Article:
Hereditary Spherocytosis Guidelines

Updated: Feb 18, 2021
  • Author: Gus Gonzalez, MD; Chief Editor: Emmanuel C Besa, MD  more...
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Guidelines

Guidelines Summary

The British Society for Haematology (BSH) has published guidelines, most recently updated in 2011, for the diagnosis and treatment of hereditary spherocytosis (HS). [4]

Diagnostic recommendations from the BSH include the following:

  • In patients with a family history of HS who have typical clinical features and laboratory findings (ie, spherocytes, raised mean corpuscular hemoglobin concentration [MCHC], increased reticulocyte count), no additional tests are required to establish the diagnosis of HS.
  • If the diagnosis is equivocal, a screening test with high predictive value for HS is helpful. The recommended screening tests are the cryohemolysis test and EMA (eosin-5-maleimide) binding.
  • If the screening tests produce an equivocal or borderline result (see below), gel electrophoresis of erythrocyte membranes is the method of choice for confirming the diagnosis. Gel electrophoresis can identify atypical cases involving red blood cell (RBC) membrane and cytoskeleton abnormalities caused by spectrin genes, ankyrin gene, and the SCLC4A1 gene. Its main drawback is a lack of sensitivity for very mild or asymptomatic "carrier" HS.
  • Diagnosis of HS does not require molecular analysis of the affected genes.

The use of sodium dodecyl sulphate polyacrylamide gel electrophoresis (SDS‐PAGE) is recommended in the following circumstances:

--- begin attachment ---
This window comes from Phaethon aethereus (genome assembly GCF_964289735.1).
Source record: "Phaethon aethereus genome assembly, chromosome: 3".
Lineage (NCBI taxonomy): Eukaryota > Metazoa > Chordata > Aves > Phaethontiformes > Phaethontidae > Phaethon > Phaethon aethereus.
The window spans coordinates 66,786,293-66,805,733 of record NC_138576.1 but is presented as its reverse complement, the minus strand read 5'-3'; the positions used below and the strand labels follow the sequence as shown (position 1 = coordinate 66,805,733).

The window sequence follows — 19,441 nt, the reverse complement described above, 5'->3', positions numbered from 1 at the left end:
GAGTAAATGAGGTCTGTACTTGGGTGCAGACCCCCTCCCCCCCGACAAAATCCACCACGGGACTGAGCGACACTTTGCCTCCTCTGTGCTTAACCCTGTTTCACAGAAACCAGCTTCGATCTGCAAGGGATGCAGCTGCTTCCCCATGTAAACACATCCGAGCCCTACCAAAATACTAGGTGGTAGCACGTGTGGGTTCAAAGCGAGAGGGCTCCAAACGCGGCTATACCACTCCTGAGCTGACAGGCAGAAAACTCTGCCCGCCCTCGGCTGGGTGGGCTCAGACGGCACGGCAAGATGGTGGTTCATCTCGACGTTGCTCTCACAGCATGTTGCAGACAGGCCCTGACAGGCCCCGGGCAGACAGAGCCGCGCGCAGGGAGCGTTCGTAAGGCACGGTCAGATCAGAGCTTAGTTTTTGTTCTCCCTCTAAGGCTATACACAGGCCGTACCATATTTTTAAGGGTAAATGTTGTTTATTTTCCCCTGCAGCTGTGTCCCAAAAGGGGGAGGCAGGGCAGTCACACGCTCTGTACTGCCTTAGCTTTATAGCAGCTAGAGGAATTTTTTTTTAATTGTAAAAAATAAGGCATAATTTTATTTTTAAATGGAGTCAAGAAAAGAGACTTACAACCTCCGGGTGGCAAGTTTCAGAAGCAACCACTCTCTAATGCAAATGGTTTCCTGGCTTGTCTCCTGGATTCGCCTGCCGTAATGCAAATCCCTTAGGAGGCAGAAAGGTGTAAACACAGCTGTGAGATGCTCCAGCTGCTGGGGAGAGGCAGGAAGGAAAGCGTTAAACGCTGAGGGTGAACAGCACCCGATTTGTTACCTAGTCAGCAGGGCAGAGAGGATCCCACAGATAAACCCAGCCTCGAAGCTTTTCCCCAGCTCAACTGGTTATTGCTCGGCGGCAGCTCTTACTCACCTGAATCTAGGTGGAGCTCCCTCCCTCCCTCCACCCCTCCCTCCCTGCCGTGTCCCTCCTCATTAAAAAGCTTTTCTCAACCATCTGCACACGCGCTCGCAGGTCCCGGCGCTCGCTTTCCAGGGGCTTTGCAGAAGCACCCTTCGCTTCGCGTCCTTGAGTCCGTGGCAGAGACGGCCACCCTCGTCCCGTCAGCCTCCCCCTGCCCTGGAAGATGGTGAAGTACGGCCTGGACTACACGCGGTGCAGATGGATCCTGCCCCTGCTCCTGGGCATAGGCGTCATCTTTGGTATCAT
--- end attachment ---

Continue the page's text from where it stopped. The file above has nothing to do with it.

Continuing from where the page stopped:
• When the clinical phenotype is more severe than predicted from the RBC morphology.
  • When the RBC morphology is more severe than predicted from parental blood films, in cases where one parent is known to have HS.
  • If the diagnosis is not clear prior to splenectomy and the patient might have an abnormality in Na +/K + permeability (as is found in hereditary stomatocytosis). When the morphology and RBC indices are typical for HS, there should be no doubt, but in more subtle cases (eg, when mean corpuscular volume [MCV] is >100 fl), clarification is essential, as splenectomy may not be appropriate in patients with the rare overhydrated and dehydrated hereditary stomatocytosis.

Treatment recommendations from the BSH include the following:

  • The laparoscopic approach to splenectomy is recommended, but requires appropriately trained surgeons and suitable equipment.
  • Partial splenectomy may be beneficial but needs further follow-up studies.
  • In children undergoing splenectomy, the gallbladder should be removed concomitantly if there are symptomatic gallstones. If stones are an incidental finding in a patient without symptoms, the value of cholecystectomy remains controversial. If the gallbladder is left in place, including cases in which a cholecystostomy with stone extraction is done, close follow‐up using ultrasound is necessary.
  • In children who require cholecystectomy for symptoms from gallstones, the use of concurrent splenectomy is controversial. Splenectomy in this setting may decrease future risk of common bile duct stones, but is associated with a risk of post‐splenectomy sepsis.
  • When splenectomy is indicated, ideally it should be done after the age of 6 years.
  • There is no indication for extended thrombosis prophylaxis after splenectomy in patients with HS. Adults should receive customary perioperative thromboprophylaxis.
  • Splenectomy should be avoided in patients with some forms of hereditary stomatocytosis, due to an increased risk of venous thromboembolism.